Investing in real estate is not the same as investing in stocks and bonds. With both of these markets, you can dive straight in with just $ 100, and go in and out whenever you want. But it is not so easy when you are dealing with assets. In fact, it can be tricky to navigate and often comes with a high price tag. And it takes time to buy and sell homes. First, there is the issue of coming up with a down payment, getting funding, filling out all the paperwork and then closing. Not to mention the time it takes to deal with tenants and rent collection.
If you really want to make money in real estate, but just can not figure out the idea of saving all that money and tackle the buying process, you still have some options. A real estate wholesaler is one of them. This is a legal strategy that you can use to your advantage without having to make an offer to purchase or pay a down payment. So, how does it work?
What is a real estate wholesaler?
Wholesale real estate is a short-term business strategy that investors invest in to make big profits. Contrary to what you may think, a real estate wholesaler has nothing to do with a retail wholesaler. In retail wholesale, the wholesaler sells a large amount of merchandise to the retailer, who repackages and sells it to consumers at a much higher price. Because of the volume of goods sold to the retailer, the wholesaler can charge the retailer a much lower price.
Wholesale real estate does not involve the sale of a number of properties at lower prices. In fact, this is a completely different strategy. In this strategy, the wholesaler signs a contract on a home - usually in distress - with a seller, locates potential buyers, and then assigns the contract to one of them.
The goal in wholesale real estate is to sell the house to an interested party before closing the contract with the original landlord. This means that no money changes hands between the wholesaler and the seller, not least until the wholesaler finds a buyer. So how does a wholesaler make money? He makes a profit by finding a willing buyer to purchase the home at a price higher than the amount agreed by the buyer. The difference in price - on which the buyer pays - is the profit, maintained by the wholesaler.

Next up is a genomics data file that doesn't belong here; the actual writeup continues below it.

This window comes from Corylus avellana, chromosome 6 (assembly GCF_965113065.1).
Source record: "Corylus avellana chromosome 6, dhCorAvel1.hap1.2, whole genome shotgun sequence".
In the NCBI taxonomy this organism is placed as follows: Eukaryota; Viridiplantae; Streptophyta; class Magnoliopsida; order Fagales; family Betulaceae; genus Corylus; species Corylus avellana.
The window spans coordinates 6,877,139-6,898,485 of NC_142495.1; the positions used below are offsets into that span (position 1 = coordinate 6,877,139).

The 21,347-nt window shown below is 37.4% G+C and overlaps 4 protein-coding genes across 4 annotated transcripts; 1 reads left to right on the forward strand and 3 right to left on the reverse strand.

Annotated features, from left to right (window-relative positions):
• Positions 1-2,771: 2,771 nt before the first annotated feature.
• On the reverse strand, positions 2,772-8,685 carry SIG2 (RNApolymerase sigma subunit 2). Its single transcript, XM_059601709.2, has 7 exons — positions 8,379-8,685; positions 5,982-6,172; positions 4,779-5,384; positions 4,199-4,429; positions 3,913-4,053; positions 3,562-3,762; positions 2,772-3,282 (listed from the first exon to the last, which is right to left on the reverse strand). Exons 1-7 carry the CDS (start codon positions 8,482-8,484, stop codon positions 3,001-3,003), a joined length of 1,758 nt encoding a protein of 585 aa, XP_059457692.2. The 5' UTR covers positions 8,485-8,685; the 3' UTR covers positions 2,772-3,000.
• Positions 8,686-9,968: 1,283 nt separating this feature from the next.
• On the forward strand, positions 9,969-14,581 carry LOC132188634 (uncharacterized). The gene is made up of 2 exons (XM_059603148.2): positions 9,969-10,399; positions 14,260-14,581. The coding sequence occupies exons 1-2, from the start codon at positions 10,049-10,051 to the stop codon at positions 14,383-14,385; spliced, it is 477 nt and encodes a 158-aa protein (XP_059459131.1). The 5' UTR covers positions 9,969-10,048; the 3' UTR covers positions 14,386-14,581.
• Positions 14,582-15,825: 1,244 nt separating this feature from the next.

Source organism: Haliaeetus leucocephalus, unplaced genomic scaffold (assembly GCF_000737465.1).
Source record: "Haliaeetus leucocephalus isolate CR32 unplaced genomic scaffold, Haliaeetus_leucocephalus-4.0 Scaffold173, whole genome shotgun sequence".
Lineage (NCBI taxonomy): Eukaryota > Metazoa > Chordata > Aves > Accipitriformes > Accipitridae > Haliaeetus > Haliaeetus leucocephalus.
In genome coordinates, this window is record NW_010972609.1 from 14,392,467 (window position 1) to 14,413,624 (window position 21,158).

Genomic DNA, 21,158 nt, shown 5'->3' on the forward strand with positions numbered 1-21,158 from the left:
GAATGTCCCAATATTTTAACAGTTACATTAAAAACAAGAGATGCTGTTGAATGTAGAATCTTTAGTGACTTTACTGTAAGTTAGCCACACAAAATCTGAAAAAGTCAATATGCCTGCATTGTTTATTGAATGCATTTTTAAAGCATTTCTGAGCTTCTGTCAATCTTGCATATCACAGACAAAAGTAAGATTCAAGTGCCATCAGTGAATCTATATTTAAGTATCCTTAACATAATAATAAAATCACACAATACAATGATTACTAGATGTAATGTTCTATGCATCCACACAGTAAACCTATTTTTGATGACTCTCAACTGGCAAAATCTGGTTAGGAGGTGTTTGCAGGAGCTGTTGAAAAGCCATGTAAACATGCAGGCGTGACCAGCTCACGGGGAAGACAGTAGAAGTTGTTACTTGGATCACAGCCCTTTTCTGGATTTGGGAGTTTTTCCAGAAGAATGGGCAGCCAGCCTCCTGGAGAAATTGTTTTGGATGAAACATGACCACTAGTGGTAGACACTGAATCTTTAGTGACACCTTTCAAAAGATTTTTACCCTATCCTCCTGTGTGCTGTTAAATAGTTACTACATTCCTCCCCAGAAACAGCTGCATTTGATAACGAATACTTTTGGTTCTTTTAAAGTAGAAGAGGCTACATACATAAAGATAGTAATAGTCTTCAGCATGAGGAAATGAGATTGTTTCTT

Real estate wholesale is best suited for people who want to get into business but do not have the financing. One of the best things is that you do not have to pass an exam or get a real estate license to be a wholesaler. If you have good skills with people and you are quite patient, wholesale may be right for you.
An example of a real estate wholesaler
Being a real estate wholesaler can sound complicated. But it's really very simple. Let's use this example to illustrate.
Suppose a homeowner has a property that he never thought he could sell because he is quite distressed. The owner may not have enough resources to repair the property himself, but he continues to live in it, thinking he will never get a fair price for the property. The same property owner receives a wholesaler, who addresses the landlord with an offer. Together, they agree to put the house on contract for $ 90,000. Through his network of investors, a historian finds an eager buyer at $ 100,000. He assigns the contract to this investor, and then he has a profitable project. The wholesaler earns $ 10,000 without owning a home.
From this example we see that there has never actually been an offer to purchase from a wholesaler. He agreed to hand over the house for the landlord to an interested party. Under the contract, the buyer pays $ 100,000 to the wholesaler, who pays the landlord $ 90,000, and keeps the rest to himself as profit.
Succeed as a real estate wholesaler
A real estate wholesaler is not for everyone. It takes a lot of time, commitment and patience. You also need to have excellent communication and marketing skills. And it would not hurt if you had a network of investors who might be interested in buying the properties you market wholesale.
Finding the right type of property is the first key to a wholesale sale. Homeowners who own distressed properties and are eager to sell, as noted in the example above, create great chances. These properties can be very attractive to potential investors, especially if they are in the right location, come with desirable features already, and need to be matched to the right price. Before you make an offer, you will want to check what types of repairs or home additions you will need.
Knowing what kind of offer to offer really helps. If you drop too low and you may keep a potential seller away. But if you bid too high, you may not be able to find a buyer who is willing to take the risk of buying and repairing a distressed property.
The key to the wholesaler is to add a clause to the purchase contract that allows the wholesaler to withdraw from the transaction if he is unable to find a buyer before the expected closing date. This limits the risk of the wholesaler.
Wholesale real estate versus flipping
A real estate wholesaler is similar to flipping in many ways. Both use the asset as a means of investment and profit. And both require a contract and the sale of a home in one form or another.
However, there are major differences between the two. The time frame with wholesale is much shorter than it might be with flipping. And the wholesaler makes no repairs or alterations to the house.
Because the wholesaler never buys a home, real estate wholesale is far less risky than flipping. The latter often involves renovation and various costs such as mortgage, property tax and insurance.
Wholesale real estate also involves much less capital than flipping. Heavy cash payments on some assets are usually sufficient. Success depends on knowing the wholesale market and connecting investors to quick sales.